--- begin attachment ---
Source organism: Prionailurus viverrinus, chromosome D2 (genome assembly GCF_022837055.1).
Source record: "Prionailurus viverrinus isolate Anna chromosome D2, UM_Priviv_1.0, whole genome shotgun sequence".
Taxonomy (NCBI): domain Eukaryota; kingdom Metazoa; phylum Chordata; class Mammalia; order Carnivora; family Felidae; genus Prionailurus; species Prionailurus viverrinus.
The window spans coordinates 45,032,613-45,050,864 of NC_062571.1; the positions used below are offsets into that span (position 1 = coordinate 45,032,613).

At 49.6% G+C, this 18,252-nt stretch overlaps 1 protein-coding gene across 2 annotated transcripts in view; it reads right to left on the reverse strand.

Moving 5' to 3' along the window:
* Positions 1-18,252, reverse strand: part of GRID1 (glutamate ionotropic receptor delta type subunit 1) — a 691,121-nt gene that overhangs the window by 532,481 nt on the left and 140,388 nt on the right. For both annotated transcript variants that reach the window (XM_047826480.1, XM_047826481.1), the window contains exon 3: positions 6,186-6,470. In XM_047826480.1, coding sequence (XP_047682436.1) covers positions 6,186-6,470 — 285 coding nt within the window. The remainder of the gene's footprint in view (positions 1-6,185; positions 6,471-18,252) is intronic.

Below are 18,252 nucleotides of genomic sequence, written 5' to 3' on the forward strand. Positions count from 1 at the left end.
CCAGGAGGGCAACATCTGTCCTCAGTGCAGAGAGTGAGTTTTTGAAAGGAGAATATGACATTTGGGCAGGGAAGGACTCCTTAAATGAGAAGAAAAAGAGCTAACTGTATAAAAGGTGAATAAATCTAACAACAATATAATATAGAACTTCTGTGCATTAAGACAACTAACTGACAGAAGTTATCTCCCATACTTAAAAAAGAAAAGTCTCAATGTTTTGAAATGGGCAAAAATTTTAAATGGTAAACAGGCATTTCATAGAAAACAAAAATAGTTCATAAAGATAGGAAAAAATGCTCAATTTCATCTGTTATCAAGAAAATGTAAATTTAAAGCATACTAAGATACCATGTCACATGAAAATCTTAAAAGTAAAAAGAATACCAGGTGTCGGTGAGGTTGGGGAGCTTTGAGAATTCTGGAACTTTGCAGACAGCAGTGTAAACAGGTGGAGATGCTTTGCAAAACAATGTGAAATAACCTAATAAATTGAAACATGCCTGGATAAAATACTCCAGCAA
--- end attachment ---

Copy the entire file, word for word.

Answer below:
Source organism: Prionailurus viverrinus, chromosome D2 (genome assembly GCF_022837055.1).
Source record: "Prionailurus viverrinus isolate Anna chromosome D2, UM_Priviv_1.0, whole genome shotgun sequence".
Taxonomy (NCBI): domain Eukaryota; kingdom Metazoa; phylum Chordata; class Mammalia; order Carnivora; family Felidae; genus Prionailurus; species Prionailurus viverrinus.
The window spans coordinates 45,032,613-45,050,864 of NC_062571.1; the positions used below are offsets into that span (position 1 = coordinate 45,032,613).

At 49.6% G+C, this 18,252-nt stretch overlaps 1 protein-coding gene across 2 annotated transcripts in view; it reads right to left on the reverse strand.

Moving 5' to 3' along the window:
* Positions 1-18,252, reverse strand: part of GRID1 (glutamate ionotropic receptor delta type subunit 1) — a 691,121-nt gene that overhangs the window by 532,481 nt on the left and 140,388 nt on the right. For both annotated transcript variants that reach the window (XM_047826480.1, XM_047826481.1), the window contains exon 3: positions 6,186-6,470. In XM_047826480.1, coding sequence (XP_047682436.1) covers positions 6,186-6,470 — 285 coding nt within the window. The remainder of the gene's footprint in view (positions 1-6,185; positions 6,471-18,252) is intronic.

Below are 18,252 nucleotides of genomic sequence, written 5' to 3' on the forward strand. Positions count from 1 at the left end.
CCAGGAGGGCAACATCTGTCCTCAGTGCAGAGAGTGAGTTTTTGAAAGGAGAATATGACATTTGGGCAGGGAAGGACTCCTTAAATGAGAAGAAAAAGAGCTAACTGTATAAAAGGTGAATAAATCTAACAACAATATAATATAGAACTTCTGTGCATTAAGACAACTAACTGACAGAAGTTATCTCCCATACTTAAAAAAGAAAAGTCTCAATGTTTTGAAATGGGCAAAAATTTTAAATGGTAAACAGGCATTTCATAGAAAACAAAAATAGTTCATAAAGATAGGAAAAAATGCTCAATTTCATCTGTTATCAAGAAAATGTAAATTTAAAGCATACTAAGATACCATGTCACATGAAAATCTTAAAAGTAAAAAGAATACCAGGTGTCGGTGAGGTTGGGGAGCTTTGAGAATTCTGGAACTTTGCAGACAGCAGTGTAAACAGGTGGAGATGCTTTGCAAAACAATGTGAAATAACCTAATAAATTGAAACATGCCTGGATAAAATACTCCAGCAA